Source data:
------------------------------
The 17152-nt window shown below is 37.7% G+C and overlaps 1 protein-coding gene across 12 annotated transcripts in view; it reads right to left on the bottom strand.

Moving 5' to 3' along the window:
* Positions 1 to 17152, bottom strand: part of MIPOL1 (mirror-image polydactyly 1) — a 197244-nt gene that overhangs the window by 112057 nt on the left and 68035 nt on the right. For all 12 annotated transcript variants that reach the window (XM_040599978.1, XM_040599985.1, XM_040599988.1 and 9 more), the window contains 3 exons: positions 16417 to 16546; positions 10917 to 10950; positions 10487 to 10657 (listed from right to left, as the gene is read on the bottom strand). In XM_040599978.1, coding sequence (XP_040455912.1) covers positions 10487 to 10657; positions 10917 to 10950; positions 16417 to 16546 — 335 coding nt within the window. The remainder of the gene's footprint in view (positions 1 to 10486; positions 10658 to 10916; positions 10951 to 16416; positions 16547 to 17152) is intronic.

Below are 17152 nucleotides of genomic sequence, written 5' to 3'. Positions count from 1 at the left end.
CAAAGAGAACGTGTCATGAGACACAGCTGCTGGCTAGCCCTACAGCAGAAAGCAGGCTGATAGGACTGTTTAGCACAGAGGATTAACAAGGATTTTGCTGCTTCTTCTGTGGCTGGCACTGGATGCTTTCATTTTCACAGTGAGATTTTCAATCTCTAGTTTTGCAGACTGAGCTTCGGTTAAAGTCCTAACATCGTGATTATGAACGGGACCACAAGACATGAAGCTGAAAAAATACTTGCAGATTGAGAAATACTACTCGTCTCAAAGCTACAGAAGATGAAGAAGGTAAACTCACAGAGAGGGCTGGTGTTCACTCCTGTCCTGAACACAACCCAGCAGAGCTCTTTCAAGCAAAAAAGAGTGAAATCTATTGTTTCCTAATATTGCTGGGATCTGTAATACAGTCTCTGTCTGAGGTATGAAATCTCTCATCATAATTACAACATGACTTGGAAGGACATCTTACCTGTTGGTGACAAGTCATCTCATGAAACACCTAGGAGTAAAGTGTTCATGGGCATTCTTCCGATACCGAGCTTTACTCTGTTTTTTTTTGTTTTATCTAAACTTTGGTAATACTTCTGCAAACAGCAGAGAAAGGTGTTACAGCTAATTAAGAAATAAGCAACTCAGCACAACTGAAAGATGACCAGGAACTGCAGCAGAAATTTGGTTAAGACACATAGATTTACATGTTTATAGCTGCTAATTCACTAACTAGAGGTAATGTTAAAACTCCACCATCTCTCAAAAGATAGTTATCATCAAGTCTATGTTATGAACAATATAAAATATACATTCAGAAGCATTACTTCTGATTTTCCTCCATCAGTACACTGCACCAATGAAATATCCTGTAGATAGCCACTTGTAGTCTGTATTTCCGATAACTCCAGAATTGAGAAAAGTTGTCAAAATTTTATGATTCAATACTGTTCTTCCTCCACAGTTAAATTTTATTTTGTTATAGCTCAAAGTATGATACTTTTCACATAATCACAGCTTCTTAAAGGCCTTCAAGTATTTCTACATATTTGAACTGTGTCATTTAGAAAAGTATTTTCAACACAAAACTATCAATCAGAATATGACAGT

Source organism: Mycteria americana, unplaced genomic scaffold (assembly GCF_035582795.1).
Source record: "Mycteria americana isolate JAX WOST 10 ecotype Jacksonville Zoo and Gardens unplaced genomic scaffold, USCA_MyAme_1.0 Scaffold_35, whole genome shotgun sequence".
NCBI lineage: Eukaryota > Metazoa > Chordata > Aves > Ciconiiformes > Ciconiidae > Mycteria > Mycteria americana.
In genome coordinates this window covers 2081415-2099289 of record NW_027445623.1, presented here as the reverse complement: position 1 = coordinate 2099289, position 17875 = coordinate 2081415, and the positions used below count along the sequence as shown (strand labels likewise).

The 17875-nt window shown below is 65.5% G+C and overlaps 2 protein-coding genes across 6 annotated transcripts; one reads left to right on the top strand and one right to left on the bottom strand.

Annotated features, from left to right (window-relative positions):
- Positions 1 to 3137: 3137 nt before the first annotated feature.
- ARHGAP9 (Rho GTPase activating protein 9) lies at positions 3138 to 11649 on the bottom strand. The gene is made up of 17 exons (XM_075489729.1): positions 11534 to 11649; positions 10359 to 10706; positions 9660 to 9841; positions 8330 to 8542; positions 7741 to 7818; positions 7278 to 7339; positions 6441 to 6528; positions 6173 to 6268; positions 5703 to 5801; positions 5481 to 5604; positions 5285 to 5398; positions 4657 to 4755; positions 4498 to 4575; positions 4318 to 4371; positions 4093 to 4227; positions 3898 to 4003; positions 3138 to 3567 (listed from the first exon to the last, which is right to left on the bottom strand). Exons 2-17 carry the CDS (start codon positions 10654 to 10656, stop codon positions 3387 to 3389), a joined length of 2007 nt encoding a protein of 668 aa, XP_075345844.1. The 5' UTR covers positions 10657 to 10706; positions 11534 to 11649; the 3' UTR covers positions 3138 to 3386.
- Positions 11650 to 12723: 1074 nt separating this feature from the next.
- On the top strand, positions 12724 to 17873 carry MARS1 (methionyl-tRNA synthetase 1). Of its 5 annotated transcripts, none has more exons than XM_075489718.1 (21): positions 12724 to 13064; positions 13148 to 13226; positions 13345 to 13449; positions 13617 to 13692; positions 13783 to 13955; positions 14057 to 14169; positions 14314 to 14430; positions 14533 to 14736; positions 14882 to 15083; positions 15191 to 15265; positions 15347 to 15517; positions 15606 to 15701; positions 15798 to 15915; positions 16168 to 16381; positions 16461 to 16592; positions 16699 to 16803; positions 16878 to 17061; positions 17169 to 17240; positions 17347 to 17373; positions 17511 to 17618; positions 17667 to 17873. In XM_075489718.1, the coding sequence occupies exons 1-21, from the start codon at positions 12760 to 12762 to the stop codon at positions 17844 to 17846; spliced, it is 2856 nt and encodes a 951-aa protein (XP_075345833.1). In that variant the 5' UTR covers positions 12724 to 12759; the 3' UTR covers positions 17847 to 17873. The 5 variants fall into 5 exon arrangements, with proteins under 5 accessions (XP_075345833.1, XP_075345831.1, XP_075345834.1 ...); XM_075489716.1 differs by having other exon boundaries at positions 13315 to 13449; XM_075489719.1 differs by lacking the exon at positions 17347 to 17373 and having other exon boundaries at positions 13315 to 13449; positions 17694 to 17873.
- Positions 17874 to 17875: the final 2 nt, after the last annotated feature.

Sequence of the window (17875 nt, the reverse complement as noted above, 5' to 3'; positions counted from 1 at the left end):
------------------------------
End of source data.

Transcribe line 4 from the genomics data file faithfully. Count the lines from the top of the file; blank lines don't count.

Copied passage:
Below are 17152 nucleotides of genomic sequence, written 5' to 3'. Positions count from 1 at the left end.